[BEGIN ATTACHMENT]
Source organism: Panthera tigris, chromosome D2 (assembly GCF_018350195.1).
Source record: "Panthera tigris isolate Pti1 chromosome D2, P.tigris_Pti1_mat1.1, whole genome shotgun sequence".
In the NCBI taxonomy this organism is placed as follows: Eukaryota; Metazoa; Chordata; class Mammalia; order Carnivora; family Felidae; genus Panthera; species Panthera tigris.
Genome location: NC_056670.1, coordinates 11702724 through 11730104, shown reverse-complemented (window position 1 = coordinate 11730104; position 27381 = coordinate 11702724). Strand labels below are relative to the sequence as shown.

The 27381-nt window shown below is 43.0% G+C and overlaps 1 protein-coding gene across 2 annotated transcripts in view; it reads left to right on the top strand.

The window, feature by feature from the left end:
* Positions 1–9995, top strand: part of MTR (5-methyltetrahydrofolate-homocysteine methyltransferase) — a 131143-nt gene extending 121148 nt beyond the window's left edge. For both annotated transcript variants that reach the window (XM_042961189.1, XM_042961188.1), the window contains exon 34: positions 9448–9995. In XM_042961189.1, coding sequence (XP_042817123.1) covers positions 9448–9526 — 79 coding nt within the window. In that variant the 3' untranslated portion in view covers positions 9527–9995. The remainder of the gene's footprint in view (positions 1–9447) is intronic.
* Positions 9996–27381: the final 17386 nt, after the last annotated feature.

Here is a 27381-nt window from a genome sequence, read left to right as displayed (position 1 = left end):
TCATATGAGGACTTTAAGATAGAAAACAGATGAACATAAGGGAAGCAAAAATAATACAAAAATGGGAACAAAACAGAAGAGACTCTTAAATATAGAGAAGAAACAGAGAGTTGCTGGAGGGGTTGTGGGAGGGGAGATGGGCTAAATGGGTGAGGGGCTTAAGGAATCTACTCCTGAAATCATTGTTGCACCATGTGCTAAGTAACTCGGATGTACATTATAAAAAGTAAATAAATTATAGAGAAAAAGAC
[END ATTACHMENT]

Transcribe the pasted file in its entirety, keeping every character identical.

Source organism: Panthera tigris, chromosome D2 (assembly GCF_018350195.1).
Source record: "Panthera tigris isolate Pti1 chromosome D2, P.tigris_Pti1_mat1.1, whole genome shotgun sequence".
In the NCBI taxonomy this organism is placed as follows: Eukaryota; Metazoa; Chordata; class Mammalia; order Carnivora; family Felidae; genus Panthera; species Panthera tigris.
Genome location: NC_056670.1, coordinates 11702724 through 11730104, shown reverse-complemented (window position 1 = coordinate 11730104; position 27381 = coordinate 11702724). Strand labels below are relative to the sequence as shown.

The 27381-nt window shown below is 43.0% G+C and overlaps 1 protein-coding gene across 2 annotated transcripts in view; it reads left to right on the top strand.

The window, feature by feature from the left end:
* Positions 1–9995, top strand: part of MTR (5-methyltetrahydrofolate-homocysteine methyltransferase) — a 131143-nt gene extending 121148 nt beyond the window's left edge. For both annotated transcript variants that reach the window (XM_042961189.1, XM_042961188.1), the window contains exon 34: positions 9448–9995. In XM_042961189.1, coding sequence (XP_042817123.1) covers positions 9448–9526 — 79 coding nt within the window. In that variant the 3' untranslated portion in view covers positions 9527–9995. The remainder of the gene's footprint in view (positions 1–9447) is intronic.
* Positions 9996–27381: the final 17386 nt, after the last annotated feature.

Here is a 27381-nt window from a genome sequence, read left to right as displayed (position 1 = left end):
TCATATGAGGACTTTAAGATAGAAAACAGATGAACATAAGGGAAGCAAAAATAATACAAAAATGGGAACAAAACAGAAGAGACTCTTAAATATAGAGAAGAAACAGAGAGTTGCTGGAGGGGTTGTGGGAGGGGAGATGGGCTAAATGGGTGAGGGGCTTAAGGAATCTACTCCTGAAATCATTGTTGCACCATGTGCTAAGTAACTCGGATGTACATTATAAAAAGTAAATAAATTATAGAGAAAAAGAC